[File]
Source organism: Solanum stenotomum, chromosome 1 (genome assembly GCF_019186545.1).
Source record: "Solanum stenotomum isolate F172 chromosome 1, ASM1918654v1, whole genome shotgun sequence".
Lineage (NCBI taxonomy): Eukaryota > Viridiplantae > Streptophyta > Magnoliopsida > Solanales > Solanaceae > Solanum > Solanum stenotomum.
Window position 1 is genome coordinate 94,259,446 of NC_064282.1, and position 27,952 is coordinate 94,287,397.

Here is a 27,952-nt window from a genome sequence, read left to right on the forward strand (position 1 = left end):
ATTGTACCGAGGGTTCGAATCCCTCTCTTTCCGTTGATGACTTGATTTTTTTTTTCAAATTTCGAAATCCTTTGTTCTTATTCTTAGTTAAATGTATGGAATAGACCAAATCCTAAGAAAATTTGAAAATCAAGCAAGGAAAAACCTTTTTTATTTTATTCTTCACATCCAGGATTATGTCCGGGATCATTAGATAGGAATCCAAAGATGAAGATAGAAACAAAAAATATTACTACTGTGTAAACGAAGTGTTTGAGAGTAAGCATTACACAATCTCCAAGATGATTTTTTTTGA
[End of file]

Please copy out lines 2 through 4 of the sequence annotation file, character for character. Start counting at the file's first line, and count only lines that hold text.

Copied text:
Source record: "Solanum stenotomum isolate F172 chromosome 1, ASM1918654v1, whole genome shotgun sequence".
Lineage (NCBI taxonomy): Eukaryota > Viridiplantae > Streptophyta > Magnoliopsida > Solanales > Solanaceae > Solanum > Solanum stenotomum.
Window position 1 is genome coordinate 94,259,446 of NC_064282.1, and position 27,952 is coordinate 94,287,397.